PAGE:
• Try playing without the books - As I mentioned, I didn't have access to the books, and if I wanted anything, like Spell Descriptions or class abilities, I had to spend 3.50$ and call Skipp and hope he stopped talking about Warhammer long enough to look up what I needed before the end of the call. Monsters, had to make them up. Locations, had to make them up. Vehicles, had to make them up. We made up new spells, items, powers, equipment, modifications, rules, everything. Our game was loosely based on 3.5, with a twist of pathfinder, and we were constantly tweaking and testing new rules to find what works. Creativity flourishes when you don't have resources. Try it.

Well, those prolly aren't all the things I learned, but its a good amount of them. I hope someone learns something, and if you don't agree, that's okay. These are the things I learned after finding that it didn't work out, and came back to bite me in the ass.


Thursday, March 19, 2015

Into the dark, my friends.

We've had a few hiatus, -- babysitter issues, work conflicts, and one player was so confused by the character creation process that he backed out entirely. Ah, 3.5, we love to hate to love you -- but its coming around.

Last time, the party was told of a local boy gone wandering off into the woods and hasn't come back. They joined the search party and set off. One of the party is a ranger, and managed to track the boy's steps until they crossed with a lot of strange prints, much like large mouse prints, but somewhat different. They followed them and came to a clearing in the forest where standing stones jutted from the ground in some strange ruinous formation, and under one that was partially toppled, they found a stone door and an entrance to an underground complex.
It was dark inside, and they had to make use of torches and lanterns, and they have searched the first three rooms, been poisoned, diseased, fought large rats, and a strange creature that was immune to fire and had damage resistance.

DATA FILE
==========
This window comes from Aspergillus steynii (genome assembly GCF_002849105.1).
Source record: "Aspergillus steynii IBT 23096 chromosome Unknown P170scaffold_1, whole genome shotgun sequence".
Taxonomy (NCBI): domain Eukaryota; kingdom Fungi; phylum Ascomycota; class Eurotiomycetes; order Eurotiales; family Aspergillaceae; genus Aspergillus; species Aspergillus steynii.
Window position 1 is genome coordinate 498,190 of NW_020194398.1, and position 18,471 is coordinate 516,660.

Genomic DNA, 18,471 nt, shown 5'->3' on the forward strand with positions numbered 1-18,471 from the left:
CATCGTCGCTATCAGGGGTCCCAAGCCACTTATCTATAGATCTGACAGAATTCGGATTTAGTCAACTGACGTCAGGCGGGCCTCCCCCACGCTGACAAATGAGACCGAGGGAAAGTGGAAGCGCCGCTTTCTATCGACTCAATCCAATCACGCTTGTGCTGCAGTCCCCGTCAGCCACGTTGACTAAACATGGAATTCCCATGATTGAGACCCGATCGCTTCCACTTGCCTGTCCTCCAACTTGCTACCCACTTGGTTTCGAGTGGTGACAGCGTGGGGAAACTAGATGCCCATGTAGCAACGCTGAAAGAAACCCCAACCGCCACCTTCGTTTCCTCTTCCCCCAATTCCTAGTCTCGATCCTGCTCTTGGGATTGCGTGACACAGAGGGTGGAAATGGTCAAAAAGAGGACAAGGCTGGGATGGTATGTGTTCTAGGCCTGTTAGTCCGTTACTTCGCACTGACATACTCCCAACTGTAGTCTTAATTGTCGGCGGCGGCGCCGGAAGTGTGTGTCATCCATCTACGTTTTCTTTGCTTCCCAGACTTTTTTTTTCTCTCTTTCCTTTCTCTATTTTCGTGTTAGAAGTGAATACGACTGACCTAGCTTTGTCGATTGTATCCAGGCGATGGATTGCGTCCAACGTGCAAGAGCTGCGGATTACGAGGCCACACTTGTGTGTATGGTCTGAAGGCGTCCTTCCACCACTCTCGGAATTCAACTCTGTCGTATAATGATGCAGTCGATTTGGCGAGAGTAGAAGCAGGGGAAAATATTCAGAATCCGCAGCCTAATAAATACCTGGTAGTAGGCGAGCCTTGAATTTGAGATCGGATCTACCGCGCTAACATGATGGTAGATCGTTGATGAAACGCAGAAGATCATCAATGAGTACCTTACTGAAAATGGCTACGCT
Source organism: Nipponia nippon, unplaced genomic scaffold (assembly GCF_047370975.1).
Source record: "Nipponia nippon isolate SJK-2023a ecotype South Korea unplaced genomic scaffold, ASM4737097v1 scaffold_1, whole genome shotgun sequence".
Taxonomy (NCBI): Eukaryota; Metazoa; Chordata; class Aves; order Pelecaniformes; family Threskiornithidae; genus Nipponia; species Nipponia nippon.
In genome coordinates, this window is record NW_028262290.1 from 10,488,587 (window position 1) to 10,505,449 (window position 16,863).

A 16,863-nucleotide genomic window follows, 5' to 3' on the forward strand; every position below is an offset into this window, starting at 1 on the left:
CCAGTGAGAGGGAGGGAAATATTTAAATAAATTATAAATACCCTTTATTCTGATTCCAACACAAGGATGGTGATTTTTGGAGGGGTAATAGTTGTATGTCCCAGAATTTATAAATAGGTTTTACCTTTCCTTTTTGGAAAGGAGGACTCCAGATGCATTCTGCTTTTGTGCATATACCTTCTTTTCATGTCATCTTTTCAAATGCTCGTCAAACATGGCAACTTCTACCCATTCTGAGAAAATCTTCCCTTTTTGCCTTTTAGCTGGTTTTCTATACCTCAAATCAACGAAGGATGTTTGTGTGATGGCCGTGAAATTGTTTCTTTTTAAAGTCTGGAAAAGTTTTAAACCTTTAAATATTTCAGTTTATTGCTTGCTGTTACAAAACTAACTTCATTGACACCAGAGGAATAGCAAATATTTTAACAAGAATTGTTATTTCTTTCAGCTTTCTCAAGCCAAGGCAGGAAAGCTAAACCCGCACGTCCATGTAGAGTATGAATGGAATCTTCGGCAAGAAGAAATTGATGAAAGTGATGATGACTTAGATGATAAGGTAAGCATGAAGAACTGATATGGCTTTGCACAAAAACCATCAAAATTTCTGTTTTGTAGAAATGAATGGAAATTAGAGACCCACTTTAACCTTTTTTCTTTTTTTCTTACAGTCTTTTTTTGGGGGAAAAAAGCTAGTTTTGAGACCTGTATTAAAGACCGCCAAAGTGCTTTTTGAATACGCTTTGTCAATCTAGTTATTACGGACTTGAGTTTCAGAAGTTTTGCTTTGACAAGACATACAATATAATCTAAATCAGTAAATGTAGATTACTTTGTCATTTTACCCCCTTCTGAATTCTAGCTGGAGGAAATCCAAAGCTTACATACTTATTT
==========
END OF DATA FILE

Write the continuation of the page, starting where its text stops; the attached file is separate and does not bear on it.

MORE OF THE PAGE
Since it is their first game, they know nothing about any of these creatures, so the Lemur Devil was a real challenge. They made some good attempts, by dousing it in oil and igniting it, but didn't know until that point that it had fire immunity. The cleric did decent tank work, but in the end they ran, recovered, and hit it hard with missile weapons as it burst through the door, finally dealing enough damage to put it down.
That's where we ended for the night. Its going good so far.


Tuesday, March 3, 2015

So treads the heroes...

The game is going great. After a day of character building, we followed up the next week with some simple combat vs Dire Rats

in the basement of a couple locals.
since they're new players, I wanted to start them out easy and give them a taste for the real danger, and it worked out well.
the cleric spent his healing spells on himself, he also being the tank, when his thigh was critically ripped into by the sharp incisors of the dire rat. The rogue and the wizard played their part, keeping the distance and dealing damage with bows and magic. The ranger fired through the windows to stay out of harm's way.
All in, a successful first adventure in the new campaign, and our wizard found us a sixth player... if he calls me back.
Next up: In the lair of the White Rat


Friday, February 20, 2015

"Would you like to join my party?"

I was out for a week before I needed a game. I went where I used to go, only to discover they moved the building. It was in the same parking lot, but not where I was expecting. I didn't really notice a lot of additional space, just a different setup.
They had -no- game postings.
and their RPG section looked like it was being stripped out.
It was.
And they close at 8pm on Saturday night. wtf? What gaming store closes at 8pm on a Saturday? Bard's Quest did it right. Open 'till midnight on Friday and Saturday nights.
So on to the next one.
A better faire, they had two 5e games going, so I dropped into that one at the end of the first episode of Horde of the Dragon Queen.
But one is not enough, and playing is insufficient when you've been running almost every day for 5 long years.
on to craigslist.
I found two posts for lfg, and contacted them both. Now we have a game, because the first person has friends.
I have five players for a Level 1 homebrew 3.5 campaign (the books I still have laying around), and I am happy.
I have five players that have NEVER played before.
That might take some thought. Where do you start? There are so many small changes, borrowings, house rules... what do you teach new players?
I decided to stick to the base rules. no house rules, just right out of the book. That way they can learn the correct way to play and there won't be confusion, because we can just look it up if there's a question.
Tonite is the first game: my players are ready, my story is ready, and it will be great.
Wish me luck.


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All of Soulie's RPG (paper and dice) related articles that will be published on RPG Blogger's Network.